3 stars - Recommended to readers familiar with genre
Publisher: Atticus Books
So you think you've had a long, hard day? You ain't see nuthin' yet! I dare you to compare your worst against Cyrus "Duffy" Duffleman's in Fight For Your Long Day.
In Alex Kudera's first novel, which won the regional IPPY award for best fiction in the mid-atlantic region, he introduces us to the overweight, underpaid, unattractive adjunct english instructor. Unhappily working multiple jobs to make a respectable wage, Duffy has accepted part time teaching jobs at four urban Philadelphia colleges.
On his longest day, Duffy will fight to survive every curve ball the universe throws at him as he makes his way from one side of the city to the other, commuting from college to college. And boy, does it throw some doozies. From reporting a mentally unstable student who makes racial comments and cries rape in class, to witnessing a political assassination attempt, to nearly being attacked in the subway by a voter-registration man, Duffy manages to scrape by on the hopes of getting laid later that night by one of students. One thing is for sure, this poor guy has made an art of being in all the wrong places at all the wrong times.
Lonely and mostly introverted, Duffy spends most of his long day deep in thought, thoughts which range from deep and sentimental to shallow and perverted. He experiences guilt at not being able to help the homeless he sees in the streets and subways (and perhaps the fear of one day becoming one of them). He worries about his students' well-being. He mentally deconstructs the political and emotionally frustrating educational system he finds himself trapped in. But he also obsesses over teenage tits and ass and pines for sexual attention. He thinks about sex so often, in fact, that he finds himself sporting half-hard boners on and off all throughout the day.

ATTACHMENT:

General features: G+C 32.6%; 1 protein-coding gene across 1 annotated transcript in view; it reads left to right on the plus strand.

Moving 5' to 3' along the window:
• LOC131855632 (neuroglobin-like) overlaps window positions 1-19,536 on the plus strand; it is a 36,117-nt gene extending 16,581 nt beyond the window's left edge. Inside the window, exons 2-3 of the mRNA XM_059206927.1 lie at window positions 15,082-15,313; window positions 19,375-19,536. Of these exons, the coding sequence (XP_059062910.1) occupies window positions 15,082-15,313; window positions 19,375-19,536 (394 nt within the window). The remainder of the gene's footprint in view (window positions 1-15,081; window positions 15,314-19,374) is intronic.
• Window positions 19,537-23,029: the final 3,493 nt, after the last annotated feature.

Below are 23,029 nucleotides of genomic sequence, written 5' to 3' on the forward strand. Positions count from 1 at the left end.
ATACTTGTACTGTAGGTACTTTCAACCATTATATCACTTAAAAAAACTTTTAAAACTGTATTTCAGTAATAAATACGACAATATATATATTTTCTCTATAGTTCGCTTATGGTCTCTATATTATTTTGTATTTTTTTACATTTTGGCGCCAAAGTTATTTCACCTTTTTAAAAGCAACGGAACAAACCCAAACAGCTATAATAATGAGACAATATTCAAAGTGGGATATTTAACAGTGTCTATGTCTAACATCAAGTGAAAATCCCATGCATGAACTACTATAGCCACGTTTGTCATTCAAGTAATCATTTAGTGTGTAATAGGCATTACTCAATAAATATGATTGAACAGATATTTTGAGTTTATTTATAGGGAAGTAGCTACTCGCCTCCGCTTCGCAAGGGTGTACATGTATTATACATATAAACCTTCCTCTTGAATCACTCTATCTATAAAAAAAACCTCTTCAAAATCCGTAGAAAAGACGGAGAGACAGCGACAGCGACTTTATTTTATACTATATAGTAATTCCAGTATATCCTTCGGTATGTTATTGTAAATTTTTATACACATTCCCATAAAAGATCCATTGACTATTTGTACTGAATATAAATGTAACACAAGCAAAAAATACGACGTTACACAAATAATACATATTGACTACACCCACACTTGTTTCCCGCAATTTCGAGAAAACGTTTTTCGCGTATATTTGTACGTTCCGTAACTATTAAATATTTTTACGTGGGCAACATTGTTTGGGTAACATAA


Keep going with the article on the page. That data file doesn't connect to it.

(sorry, guys, but it's the truth. Tell me none of you have ever done that!)
He's one of the most likeable unlikable protagonist I've read in a long time. And that's a nod in Alex's direction. Not many authors can turn such a homely, self conscious guy into a hero.
As I read the book, I found myself mentally categorizing it as the bizarro version of Ian McEwan's Saturday. I hated Saturday. It bored me to sleep, literally. For two weeks I struggled to get to through the book. It was an incredibly boring, dry, uneventful day in the life of a well-to-do neurosurgeon. Fight For Your Long Day, on the other hand, is the complete opposite. It's about a struggling writing instructor who experiences more shit in one day than most people experience in a month!
While not an intense page-turner, it's the type of book that nestles back inside your brain and pokes you about a bit. You'll find yourself suddenly thinking about Duffy and his disgusting habits or his annoying ability to zone out and daydream when people are talking to him. You'll find yourself wondering how his long day is going to end. If you're like me, you may even create your own endings for the book - all of which will never come close to the actual ending.
The book oozes with middle-class stereotypes, racial profiling, and terroristic fears. Fight For Your Long Day is not going to be for everyone. At times, I was even wondering if it was going to be a good fit for me. But if you stick with it, I am sure you will find it rewarding. For me - it was sleeper. It snuck up on me when I least expected it to. I certainly appreciate it more now, after I've finished and pondered over it, than I did while I was reading it.
I would definitely recommend it to anyone who fights, day in and day out, for what they have. This is a book for anyone working a job they sort of loathe, but desperately need. And it's a book for people who can find hope in the sorriest of places and situations.